By Emily Williams-Robertshaw
In early May, the Alabama State Department of Education announced the 16 finalists for its oldest and most prestigious awards program.
The Alabama Teacher of the Year award competition recognizes teachers throughout the state who inspire their students, foster achievement and passionately prepare them to succeed beyond their school years and into their professional lives.
Of the 138 teachers chosen from across the state, Hoover City School’s Pam McClendon has found herself among the finalists for the state title.
At Hoover’s Riverchase Career Connection Center, McClendon is lead teacher for the Cyber Innovation Academy.
In a February interview with the Over the Mountain Journal, McClendon described her teaching philosophy:
“I believe my role as an educator is to provide every student the opportunity to see their value as a contributing member in my classroom and beyond. Every student is unique, therefore I try to engage students in relevant and meaningful lessons that allow them to develop their own potential and learning style.”
McClendon said she also uses the “lead learner” model, teaching her students that the act of learning and acquiring knowledge never ends. Learning throughout life is a means to continue to grow and thrive.
Her philosophy to continually strive for knowledge and growth is something emulated throughout her professional life.
McClendon graduated from college with a degree in business and worked in that realm for a decade after serving in the U.S. Marine Corps.
She returned to school to get a master’s degree in education in 2002 and became a computer science teacher in 2015.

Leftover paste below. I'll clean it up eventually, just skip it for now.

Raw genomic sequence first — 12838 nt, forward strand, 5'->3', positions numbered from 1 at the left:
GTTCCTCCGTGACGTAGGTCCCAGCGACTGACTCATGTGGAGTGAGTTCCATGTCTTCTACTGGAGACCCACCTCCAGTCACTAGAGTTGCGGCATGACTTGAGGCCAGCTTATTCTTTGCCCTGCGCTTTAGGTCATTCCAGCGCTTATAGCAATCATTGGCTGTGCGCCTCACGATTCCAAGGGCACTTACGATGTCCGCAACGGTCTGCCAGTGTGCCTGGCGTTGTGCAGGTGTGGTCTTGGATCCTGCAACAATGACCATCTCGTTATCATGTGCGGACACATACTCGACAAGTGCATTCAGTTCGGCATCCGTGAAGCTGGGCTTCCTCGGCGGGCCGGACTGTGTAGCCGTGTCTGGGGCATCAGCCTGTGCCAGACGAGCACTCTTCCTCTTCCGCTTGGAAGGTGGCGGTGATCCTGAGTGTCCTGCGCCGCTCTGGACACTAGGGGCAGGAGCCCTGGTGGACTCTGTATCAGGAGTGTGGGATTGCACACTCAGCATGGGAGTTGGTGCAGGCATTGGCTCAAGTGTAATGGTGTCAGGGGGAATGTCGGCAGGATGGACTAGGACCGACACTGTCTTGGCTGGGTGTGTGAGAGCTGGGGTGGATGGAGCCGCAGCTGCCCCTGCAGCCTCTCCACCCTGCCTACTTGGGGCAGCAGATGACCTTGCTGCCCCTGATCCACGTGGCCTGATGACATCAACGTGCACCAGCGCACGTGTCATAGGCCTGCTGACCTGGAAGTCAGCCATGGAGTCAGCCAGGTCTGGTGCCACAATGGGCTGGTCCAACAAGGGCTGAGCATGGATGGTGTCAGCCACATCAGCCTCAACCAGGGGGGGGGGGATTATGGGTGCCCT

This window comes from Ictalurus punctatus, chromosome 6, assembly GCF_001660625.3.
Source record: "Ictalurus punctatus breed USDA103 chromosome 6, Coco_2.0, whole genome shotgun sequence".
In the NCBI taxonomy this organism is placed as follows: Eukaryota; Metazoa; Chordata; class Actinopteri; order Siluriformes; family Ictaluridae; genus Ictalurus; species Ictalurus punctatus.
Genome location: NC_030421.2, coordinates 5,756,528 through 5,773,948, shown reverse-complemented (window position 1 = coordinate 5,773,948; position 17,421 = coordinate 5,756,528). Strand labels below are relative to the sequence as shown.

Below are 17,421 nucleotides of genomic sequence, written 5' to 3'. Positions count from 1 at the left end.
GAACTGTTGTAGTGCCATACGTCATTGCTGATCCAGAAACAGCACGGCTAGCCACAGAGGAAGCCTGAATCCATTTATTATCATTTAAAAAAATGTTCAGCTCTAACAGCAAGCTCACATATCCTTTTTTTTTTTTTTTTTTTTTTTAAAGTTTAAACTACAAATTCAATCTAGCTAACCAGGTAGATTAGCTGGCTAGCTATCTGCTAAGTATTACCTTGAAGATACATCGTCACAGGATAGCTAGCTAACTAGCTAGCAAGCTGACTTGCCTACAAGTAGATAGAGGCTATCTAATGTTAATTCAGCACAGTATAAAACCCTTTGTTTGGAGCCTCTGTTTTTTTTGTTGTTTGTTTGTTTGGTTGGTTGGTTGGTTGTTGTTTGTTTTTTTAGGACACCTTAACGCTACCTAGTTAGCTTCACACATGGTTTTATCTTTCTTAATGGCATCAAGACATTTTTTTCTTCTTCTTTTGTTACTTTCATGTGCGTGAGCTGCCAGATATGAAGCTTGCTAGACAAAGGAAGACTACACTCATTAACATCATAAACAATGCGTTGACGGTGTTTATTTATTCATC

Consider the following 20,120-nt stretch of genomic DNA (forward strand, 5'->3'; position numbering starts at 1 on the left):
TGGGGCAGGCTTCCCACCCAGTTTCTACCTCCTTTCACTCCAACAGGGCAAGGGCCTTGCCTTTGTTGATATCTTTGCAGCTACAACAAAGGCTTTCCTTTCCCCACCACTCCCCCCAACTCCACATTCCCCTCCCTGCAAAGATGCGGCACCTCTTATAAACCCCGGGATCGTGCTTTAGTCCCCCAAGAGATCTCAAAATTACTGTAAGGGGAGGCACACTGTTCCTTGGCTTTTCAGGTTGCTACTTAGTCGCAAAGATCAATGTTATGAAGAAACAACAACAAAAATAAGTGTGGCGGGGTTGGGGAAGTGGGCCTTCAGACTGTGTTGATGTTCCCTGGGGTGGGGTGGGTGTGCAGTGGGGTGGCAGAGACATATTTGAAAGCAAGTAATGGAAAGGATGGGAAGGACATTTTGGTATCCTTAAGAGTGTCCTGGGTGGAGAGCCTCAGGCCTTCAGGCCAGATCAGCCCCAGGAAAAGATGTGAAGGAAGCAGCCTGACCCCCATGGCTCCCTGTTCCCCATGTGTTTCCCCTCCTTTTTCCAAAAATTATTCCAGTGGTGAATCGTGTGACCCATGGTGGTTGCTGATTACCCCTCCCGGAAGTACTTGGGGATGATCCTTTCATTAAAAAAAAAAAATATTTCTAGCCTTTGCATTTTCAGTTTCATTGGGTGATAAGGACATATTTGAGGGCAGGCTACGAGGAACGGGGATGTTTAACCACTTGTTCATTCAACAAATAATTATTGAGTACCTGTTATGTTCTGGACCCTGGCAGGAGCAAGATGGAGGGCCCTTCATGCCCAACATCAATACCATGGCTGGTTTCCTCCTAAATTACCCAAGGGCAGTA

When Hoover City Schools began recruiting staff for its new RC3 campus in 2019, McClendon joined the Cyber Innovation Academy faculty. She assumed the role of lead instructor in early 2020.
According to McClendon, teaching during the pandemic was a learning experience. It taught her how important it is to foster her students to become resilient learners. After school classes shifted to virtual learning, McClendon spent the summer of 2020 wondering whether she had done enough as a teacher.
She now strives to teach in a more intentional way.
“The pandemic has taught me to be reflective before, during and after every lesson so that, should there be some unusual event that impacts our school community again, I’ve left nothing to chance,” she said.
Prior to being named Hoover City School’s Secondary Teacher of the Year in late 2020, McClendon was named 2020 North Alabama Aspirations Educator of the Year. The honor was presented by the National Center for Women and Information Technology.
The Alabama Department of Education will narrow the group down to four finalists this summer. The 2021-22 Alabama Teacher of the Year will be announced in August.